The second finding of our investigation is the comparability among the P-TAP and the R-TAP groups in terms of right ventricular functional parameters (TAPSE) at follow-up echocardiography. Right ventricular function is a major prognostic determinant of recurrence of TR in the long-term . Pericardial strip is much more compliant than a rigid or semi-rigid prosthetic annulus. It has been previously reported in the context of reparative mitral surgery that a pericardial strip for annuloplasty was associated with more favourable mitral annular dynamics and left ventricular function during exercise .
Preservation of such morpho-functional unit would be associated with reduced odds of cardiovascular mortality in the long-term follow-up . Long-term durability of the pericardial strip has not been addressed. In the present investigation we observed no cases of strip calcification on echocardiography, strip-related complications or dysfunction. An eight-year follow-up conducted in a previous investigation also indicated optimal durability . In our study tricuspid valve repair resulted in near-normal morpho-functional parameters of the tricuspid valve (no patch degeneration or retraction) and right/left ventricle in both study groups. We observed no statistically significant differences between two groups at follow-up in terms of average TAPSE (1.36 ± 0.28 cm and 1.39 ± 0.27 in the P-TAP vs. the R-TAP, p = 0.71), left ventricular end-diastolic diameter (49.4 ± 4.5 mm and 50.6 ± 4 mm in the P-TAP vs. the R-TAP group, p = 0.16), left ventricular ejection fraction (48.8 ± 4.3 and 49.8 ± 3.6 in the P-TAP vs. R-TAP, p = 0.16), and left atrial diameter (48.9 ± 4.7 mm and 47.8 ± 5.2 mm in the P-TAP vs. the R-TAP group, p = 0.22).
In conclusion, the present study indicates the non-inferiority of the P-TAP technique for tricuspid annuloplasty (based on the use of a strip of autologous pericardium) in patients undergoing minimally invasive approach compared to the current gold-standard annuloplasty with the use of a prosthetic ring.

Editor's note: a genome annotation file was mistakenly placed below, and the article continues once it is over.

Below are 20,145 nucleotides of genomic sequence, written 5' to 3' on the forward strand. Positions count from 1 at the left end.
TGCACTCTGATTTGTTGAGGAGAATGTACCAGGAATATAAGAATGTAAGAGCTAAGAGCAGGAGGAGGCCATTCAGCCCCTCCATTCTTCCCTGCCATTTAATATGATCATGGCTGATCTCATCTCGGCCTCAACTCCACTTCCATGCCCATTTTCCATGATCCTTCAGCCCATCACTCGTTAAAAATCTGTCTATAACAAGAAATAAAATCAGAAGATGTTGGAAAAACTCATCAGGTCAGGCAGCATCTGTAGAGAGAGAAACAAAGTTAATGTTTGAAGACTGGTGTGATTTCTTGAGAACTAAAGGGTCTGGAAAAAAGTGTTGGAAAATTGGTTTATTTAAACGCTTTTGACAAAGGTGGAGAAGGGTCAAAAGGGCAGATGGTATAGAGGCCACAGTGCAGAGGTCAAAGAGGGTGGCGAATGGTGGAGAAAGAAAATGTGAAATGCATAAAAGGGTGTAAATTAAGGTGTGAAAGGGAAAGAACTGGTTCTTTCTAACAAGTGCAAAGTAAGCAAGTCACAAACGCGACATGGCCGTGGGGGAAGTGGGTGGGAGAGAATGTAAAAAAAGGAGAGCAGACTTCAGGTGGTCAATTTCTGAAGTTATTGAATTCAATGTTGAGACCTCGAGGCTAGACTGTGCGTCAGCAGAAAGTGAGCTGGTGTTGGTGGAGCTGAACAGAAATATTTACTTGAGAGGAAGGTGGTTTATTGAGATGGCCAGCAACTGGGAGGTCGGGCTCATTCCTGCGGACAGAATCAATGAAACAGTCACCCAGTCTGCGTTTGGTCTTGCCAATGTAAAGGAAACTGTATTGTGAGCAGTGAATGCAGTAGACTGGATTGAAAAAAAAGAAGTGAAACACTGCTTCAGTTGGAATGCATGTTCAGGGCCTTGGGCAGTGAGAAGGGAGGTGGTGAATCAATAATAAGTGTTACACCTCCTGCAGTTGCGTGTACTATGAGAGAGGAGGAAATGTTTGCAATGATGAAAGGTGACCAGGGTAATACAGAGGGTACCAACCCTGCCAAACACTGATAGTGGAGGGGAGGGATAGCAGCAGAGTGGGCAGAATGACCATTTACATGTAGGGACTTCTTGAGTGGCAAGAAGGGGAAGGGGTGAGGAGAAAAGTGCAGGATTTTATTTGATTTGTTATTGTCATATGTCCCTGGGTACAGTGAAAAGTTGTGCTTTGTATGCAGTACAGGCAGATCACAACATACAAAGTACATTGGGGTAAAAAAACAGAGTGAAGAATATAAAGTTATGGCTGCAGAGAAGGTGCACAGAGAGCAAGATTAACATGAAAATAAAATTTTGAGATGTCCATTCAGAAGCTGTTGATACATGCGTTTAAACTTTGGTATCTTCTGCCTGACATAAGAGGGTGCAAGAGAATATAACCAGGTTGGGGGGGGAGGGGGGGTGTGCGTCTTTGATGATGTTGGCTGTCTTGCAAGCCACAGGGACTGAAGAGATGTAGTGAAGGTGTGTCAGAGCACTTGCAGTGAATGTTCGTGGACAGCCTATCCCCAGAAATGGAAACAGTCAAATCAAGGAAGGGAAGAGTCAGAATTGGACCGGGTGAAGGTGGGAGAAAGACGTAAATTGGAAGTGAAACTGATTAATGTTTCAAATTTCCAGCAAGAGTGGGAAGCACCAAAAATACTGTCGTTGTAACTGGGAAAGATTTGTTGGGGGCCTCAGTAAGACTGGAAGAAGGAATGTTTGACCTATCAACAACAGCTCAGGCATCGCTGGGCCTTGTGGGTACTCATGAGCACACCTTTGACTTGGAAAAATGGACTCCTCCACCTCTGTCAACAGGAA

Performing restrictive tricuspid annuloplasty using an autologous pericardial strip is associated to similar mild and long-term results, follow-up survival, rate of late tricuspid regurgitation and functional echocardiographic parameters than annuloplasty with a prosthetic ring. In particular, the pericardial strip over time does not develop any degeneration or retraction.
This study has several limitations to be noted. First, this study was a retrospective observational study, non-randomized, performed at a single center. Second, the mean follow-up duration of 94 months is sufficiently longer but, given that late TR recurrence tipically matters 10 years after operation, further follow up might be required . Moreover, the use of pericardial strip is for sure cheaper but needs a longer surgical experience on the tricuspid valve to allow a correct valve coaptation.
Availability of data and materials
All data generated or analysed during the current study are available from the corresponding author on reasonable request.
Ring Tricuspid Annuloplasty
Pericardial Tricuspid Annuloplasty
Tricuspid annular plane systolic excursion
Body mass index
New York Heart Association
Left ventricular ejection fraction
Pulmunary artery systolic pression
Coronary artery bypass grafting
Intensive care unit
Taramasso M, Vanermen H, Maisano F, Guidotti A, La Canna G, Alfieri O. The growing clinical importance of secondary tricuspid regurgitation. J Am Coll Cardiol. 2012;59:703–10.
Vahanian A, Alfieri O, Andreotti F, Antunes MJ, Barón-Esquivias G, Baumgartner H, Borger MA, Carrel TP, De Bonis M, Evangelista A, Falk V. The Joint Task Force on the Management of Valvular Heart Disease of the European Society of Cardiology and the European Association for Cardio-Thoracic Surgery. Guidelines on the management of valvular heart disease. Eur Heart J. 2012;33:2451–96.
Baumgartner H, Falk V, Bax JJ, et al. 2017 ESC/EACTS guidelines for the management of valvular heart disease. Eur Heart J. 2017;38(36):2739–91.
Bianchi G, Solinas M, Bevilacqua S, Glauber M. Which patient undergoing mitral valve surgery should also have the tricuspid repair? Interact Cardiovasc Thorac Surg. 2009;9:1009–20.